Security Watch: The Year of Public Key Security

SAN MATEO (04/10/2000) - You can't throw a rock nowadays without hitting some pundit who has his or her own practiced rant about the necessity of security in sustaining the bull run of e-commerce. Oftentimes, that rock also hits outspoken members of the security community who have their own visions on how to build a universal paradigm for network security.

At least we agree on the components: The elegant simplicity of public key cryptography will form the core mechanism for delivering confidentiality, authentication, integrity, and nonrepudiation, whatever the outcome of this high-stakes sweepstakes. Now that much of the legal hassle that helped inhibit widespread adoption of public key technologies has largely evaporated, will the best model for using public key crypto finally emerge? In this column, we examine commentary from the past and present in an effort to predict the future of secure e-commerce.

Back in the distant past (circa 1997), Bradford Biddle published 10 questions about the necessity and nature of impending PKI (public key infrastructure) legislation (see www.acusd.edu/~biddle): Can PKI scale to the level of liability inherent in all signed transactions? What is the real import of a Certificate Practices Statement (CPS)? (See www.thawte.com/cps/contents.html for an example of a CPS.) Can an electronic entity have the same effect as a written notice? Do we really want a central, monolithic, government Certificate Authority ? Many of his questions have been answered by time and the market, but some have not. Mr. Biddle, at least, seems to have stumbled on the magic number of problems with PKI, as we see next.

Respected cryptographer Bruce Schneier and Intel's Carl Ellison recently weighed in with the theory that PKI is a figment of security vendor imaginations: Because PKI vendors have a profit motive in pushing PKI, it really doesn't do anything useful. (For their views, see www.counterpane.com/pki-risks.html.) We'll leave finding the flaw in this argument to the reader.

Of course, Schneier and Ellison raise the obvious point among their 10 risks: A certificate does not adequately bind a public key to a flesh-and-blood human being. A corollary of this argument is that the vast majority of humans are too stupid to understand the implications of a private key. But what do we have today? I sign credit card receipts with handwriting that could be imitated by any 12-year-old who reads my credit card number from the carbon in the wastebasket.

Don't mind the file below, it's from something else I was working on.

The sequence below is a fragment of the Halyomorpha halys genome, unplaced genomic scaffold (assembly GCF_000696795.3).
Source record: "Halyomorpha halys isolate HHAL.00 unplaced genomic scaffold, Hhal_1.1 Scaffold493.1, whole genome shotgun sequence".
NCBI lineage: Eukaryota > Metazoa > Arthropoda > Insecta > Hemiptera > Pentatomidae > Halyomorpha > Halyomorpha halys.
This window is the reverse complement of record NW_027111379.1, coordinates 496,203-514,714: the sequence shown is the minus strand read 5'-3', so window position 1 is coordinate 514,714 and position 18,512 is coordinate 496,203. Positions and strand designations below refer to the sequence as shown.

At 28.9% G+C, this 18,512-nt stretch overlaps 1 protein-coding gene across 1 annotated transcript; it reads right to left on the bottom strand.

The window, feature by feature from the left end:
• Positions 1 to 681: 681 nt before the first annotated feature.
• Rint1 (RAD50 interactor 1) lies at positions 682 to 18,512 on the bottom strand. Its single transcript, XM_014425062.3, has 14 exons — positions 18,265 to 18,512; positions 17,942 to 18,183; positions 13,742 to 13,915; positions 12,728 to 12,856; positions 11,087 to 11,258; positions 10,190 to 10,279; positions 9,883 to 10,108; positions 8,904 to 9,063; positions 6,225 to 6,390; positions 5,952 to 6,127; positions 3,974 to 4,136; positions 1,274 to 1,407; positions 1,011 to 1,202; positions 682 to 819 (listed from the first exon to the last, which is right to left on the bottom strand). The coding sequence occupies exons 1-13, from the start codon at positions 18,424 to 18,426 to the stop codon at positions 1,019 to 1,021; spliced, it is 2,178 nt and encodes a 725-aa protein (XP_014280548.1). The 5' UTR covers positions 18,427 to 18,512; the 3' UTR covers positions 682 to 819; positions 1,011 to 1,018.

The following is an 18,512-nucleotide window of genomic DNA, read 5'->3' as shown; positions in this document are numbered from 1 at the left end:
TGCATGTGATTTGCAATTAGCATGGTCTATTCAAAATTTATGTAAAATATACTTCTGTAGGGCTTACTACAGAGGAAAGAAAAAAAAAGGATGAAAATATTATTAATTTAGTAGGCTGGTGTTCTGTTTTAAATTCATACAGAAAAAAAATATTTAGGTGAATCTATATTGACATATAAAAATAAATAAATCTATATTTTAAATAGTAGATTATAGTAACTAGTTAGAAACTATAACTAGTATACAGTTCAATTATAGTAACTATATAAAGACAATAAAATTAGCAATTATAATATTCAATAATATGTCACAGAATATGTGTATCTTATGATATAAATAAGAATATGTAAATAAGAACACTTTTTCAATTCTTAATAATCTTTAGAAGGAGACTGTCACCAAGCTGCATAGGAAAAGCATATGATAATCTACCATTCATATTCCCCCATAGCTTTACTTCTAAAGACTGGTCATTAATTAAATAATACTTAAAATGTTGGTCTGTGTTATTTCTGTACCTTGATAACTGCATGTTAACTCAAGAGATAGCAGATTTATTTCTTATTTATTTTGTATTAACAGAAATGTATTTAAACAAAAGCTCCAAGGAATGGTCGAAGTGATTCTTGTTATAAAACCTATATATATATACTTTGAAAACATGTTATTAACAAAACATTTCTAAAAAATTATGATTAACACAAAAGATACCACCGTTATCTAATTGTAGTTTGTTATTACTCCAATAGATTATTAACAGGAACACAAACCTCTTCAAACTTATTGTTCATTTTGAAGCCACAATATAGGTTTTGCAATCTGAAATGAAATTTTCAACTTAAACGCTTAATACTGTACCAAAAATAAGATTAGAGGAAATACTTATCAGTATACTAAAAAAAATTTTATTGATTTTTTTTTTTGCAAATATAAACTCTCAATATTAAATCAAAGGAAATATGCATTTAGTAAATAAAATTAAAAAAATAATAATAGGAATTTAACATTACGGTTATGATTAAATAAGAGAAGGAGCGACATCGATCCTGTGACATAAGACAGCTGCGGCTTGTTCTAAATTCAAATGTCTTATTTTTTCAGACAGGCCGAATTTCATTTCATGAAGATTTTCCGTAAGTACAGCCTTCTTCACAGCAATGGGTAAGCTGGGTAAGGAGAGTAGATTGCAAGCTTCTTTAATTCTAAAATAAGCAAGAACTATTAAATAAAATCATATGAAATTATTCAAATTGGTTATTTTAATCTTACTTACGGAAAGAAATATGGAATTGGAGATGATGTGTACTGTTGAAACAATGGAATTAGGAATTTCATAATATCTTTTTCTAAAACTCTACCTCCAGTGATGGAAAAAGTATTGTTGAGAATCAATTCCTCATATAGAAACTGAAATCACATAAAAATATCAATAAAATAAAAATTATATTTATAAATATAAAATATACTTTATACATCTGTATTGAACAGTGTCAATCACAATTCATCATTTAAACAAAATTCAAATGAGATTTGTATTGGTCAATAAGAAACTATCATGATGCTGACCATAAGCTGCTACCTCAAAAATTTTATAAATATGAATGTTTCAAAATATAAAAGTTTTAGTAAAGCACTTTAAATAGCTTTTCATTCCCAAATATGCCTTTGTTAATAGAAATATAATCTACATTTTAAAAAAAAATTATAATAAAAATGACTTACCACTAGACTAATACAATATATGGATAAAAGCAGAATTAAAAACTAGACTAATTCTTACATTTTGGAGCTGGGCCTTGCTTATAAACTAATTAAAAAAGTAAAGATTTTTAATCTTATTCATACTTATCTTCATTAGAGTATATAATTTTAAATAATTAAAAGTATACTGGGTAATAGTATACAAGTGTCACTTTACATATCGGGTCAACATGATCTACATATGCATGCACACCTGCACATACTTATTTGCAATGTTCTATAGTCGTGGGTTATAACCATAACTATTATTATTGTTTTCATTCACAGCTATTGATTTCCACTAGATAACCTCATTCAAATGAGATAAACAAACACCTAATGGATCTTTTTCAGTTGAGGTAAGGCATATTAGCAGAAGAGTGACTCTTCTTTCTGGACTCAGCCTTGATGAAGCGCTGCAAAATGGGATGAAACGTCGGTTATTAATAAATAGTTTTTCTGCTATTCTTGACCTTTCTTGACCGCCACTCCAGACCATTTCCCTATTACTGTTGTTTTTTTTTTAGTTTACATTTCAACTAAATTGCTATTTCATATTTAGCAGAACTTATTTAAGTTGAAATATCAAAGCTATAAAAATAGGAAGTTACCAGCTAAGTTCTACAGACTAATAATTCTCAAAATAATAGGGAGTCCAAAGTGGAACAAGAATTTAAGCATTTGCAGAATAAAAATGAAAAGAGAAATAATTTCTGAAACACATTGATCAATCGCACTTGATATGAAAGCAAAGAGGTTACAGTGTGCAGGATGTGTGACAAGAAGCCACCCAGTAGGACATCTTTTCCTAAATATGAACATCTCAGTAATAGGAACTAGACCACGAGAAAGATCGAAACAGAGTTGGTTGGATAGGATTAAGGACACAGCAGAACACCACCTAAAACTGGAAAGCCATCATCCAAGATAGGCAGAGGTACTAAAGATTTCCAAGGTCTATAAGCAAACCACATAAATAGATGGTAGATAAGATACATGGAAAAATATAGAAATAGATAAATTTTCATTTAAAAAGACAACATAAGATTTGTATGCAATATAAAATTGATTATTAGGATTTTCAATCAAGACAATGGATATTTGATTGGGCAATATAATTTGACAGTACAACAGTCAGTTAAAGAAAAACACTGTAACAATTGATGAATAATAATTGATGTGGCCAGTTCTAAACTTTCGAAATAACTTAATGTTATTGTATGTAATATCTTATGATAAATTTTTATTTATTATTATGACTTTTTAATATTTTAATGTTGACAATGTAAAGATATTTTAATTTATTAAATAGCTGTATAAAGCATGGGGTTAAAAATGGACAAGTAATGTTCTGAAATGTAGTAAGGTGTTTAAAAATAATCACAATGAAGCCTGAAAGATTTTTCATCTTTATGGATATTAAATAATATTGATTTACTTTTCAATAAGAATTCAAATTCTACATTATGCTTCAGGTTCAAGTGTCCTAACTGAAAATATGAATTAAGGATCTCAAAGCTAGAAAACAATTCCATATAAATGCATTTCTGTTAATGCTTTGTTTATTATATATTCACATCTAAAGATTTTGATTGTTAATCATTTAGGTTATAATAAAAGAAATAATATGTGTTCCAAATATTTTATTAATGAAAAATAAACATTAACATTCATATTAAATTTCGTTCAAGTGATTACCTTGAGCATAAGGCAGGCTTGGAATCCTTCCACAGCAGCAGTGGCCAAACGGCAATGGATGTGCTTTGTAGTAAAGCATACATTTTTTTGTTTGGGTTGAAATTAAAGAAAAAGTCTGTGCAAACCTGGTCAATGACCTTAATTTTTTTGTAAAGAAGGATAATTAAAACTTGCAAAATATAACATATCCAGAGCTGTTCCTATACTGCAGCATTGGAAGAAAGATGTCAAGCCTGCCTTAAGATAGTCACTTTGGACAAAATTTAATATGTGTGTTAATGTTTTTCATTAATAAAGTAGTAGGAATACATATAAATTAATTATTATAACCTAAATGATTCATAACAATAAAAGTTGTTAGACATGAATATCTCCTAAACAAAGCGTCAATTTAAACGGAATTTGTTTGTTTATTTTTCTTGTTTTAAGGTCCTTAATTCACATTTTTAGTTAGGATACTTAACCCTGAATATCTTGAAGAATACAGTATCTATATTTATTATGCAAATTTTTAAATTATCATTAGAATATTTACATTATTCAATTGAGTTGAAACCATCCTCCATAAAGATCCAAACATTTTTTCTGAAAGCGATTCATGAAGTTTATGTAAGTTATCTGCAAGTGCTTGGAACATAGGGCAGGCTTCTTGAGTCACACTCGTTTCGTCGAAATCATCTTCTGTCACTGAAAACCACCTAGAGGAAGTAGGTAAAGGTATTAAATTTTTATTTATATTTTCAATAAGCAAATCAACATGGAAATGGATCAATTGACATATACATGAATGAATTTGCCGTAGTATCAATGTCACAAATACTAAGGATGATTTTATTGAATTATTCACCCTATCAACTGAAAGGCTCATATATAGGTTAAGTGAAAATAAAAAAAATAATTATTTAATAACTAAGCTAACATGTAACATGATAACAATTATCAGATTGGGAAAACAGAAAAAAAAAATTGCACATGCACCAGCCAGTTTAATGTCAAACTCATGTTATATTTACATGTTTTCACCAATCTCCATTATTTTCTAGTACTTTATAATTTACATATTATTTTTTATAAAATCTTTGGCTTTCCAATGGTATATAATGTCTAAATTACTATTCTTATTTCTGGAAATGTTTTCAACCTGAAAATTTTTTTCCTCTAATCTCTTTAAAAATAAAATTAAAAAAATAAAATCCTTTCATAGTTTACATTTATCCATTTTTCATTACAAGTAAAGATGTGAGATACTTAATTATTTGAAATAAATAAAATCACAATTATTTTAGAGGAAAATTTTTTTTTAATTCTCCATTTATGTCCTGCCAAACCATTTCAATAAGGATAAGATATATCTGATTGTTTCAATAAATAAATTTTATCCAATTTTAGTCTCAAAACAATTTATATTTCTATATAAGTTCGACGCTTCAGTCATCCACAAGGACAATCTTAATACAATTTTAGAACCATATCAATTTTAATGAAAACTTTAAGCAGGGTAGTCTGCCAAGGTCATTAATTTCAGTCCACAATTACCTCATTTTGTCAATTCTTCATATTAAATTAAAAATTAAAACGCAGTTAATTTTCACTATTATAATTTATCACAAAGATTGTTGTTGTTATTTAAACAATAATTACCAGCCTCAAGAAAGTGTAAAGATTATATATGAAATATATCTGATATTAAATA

So are the PKI vendors evil simply because they want to ensure that I authorized my signature? I don't think so. The real problem here is that the stool upon which our economy rests has three legs: who, what, and when. These are the components of a contract -- called a transaction in today's time-warped dot-com lingo. PKI vendors have actually offered a much better solution to one of the legs (namely "who") than what we currently have. Unfortunately, they say nothing about "what" and "when." These are the real problems Schneier and Ellison are complaining about. If I lost my private key, when did I lose it?

Can I deny every transaction I have ever made? Can the content of some transactions be verified by other means to repudiate falsified receipts?

Schneier wrote a book on cryptography; he should know the answers to these questions are readily available using well-known techniques.

The real problem not being addressed by anyone is ultimate trust. Whom do you trust? What is trusted in your e-commerce or IT environment? Can you think of anything that is truly rock solid and as predictable as the tides? Proponents of biometrics say they have an answer; perhaps that answer is too good. We also want a degree of anonymity in our online transactions. And biometrics are not impossible to spoof. Furthermore, can you trust only one entity, or will you require cross-certification by many? E-commerce goes on with the PKI that exists today, and may very well survive the millennium this way, despite all the questions and risks. What do you think? Send messages (signed or not) to security_watch@infoworld.com.

Stuart McClure is president and CTO and Joel Scambray is a managing principal at Foundstone (www.foundstone.com).

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